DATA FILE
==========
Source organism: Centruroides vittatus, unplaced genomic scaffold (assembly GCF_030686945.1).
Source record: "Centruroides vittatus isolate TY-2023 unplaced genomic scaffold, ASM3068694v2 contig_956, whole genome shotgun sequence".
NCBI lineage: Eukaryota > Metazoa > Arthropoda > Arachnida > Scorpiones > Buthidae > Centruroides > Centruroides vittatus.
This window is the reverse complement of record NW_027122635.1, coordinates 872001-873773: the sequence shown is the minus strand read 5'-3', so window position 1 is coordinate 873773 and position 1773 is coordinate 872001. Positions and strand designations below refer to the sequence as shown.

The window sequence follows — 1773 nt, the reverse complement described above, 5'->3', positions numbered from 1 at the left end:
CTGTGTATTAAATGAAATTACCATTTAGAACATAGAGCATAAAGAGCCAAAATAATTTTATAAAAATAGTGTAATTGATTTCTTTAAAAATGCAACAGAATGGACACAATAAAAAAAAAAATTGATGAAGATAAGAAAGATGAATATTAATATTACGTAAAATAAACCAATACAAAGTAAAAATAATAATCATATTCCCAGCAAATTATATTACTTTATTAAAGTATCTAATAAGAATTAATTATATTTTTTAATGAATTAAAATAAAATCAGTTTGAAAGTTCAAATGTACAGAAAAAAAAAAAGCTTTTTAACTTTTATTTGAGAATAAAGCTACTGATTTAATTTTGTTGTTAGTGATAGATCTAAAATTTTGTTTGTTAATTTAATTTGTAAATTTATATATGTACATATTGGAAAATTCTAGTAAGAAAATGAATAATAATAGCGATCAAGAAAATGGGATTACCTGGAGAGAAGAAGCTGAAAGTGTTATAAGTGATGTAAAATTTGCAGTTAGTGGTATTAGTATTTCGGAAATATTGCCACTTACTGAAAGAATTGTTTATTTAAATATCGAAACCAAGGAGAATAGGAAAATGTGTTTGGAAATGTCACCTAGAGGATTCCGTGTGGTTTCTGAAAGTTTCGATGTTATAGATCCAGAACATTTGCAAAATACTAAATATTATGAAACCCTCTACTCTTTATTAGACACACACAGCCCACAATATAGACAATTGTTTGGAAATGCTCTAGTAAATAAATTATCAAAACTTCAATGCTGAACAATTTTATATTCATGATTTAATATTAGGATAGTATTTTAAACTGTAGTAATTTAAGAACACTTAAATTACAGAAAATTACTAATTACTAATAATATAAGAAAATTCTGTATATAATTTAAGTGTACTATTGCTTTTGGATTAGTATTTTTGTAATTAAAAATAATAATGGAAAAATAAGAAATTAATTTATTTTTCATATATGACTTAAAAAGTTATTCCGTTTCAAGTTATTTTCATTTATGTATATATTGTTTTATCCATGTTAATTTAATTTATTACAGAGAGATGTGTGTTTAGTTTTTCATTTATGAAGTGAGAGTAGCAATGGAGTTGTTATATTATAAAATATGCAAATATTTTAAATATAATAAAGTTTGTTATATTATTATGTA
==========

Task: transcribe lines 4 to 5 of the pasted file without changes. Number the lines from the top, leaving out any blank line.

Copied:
This window is the reverse complement of record NW_027122635.1, coordinates 872001-873773: the sequence shown is the minus strand read 5'-3', so window position 1 is coordinate 873773 and position 1773 is coordinate 872001. Positions and strand designations below refer to the sequence as shown.

The window sequence follows — 1773 nt, the reverse complement described above, 5'->3', positions numbered from 1 at the left end: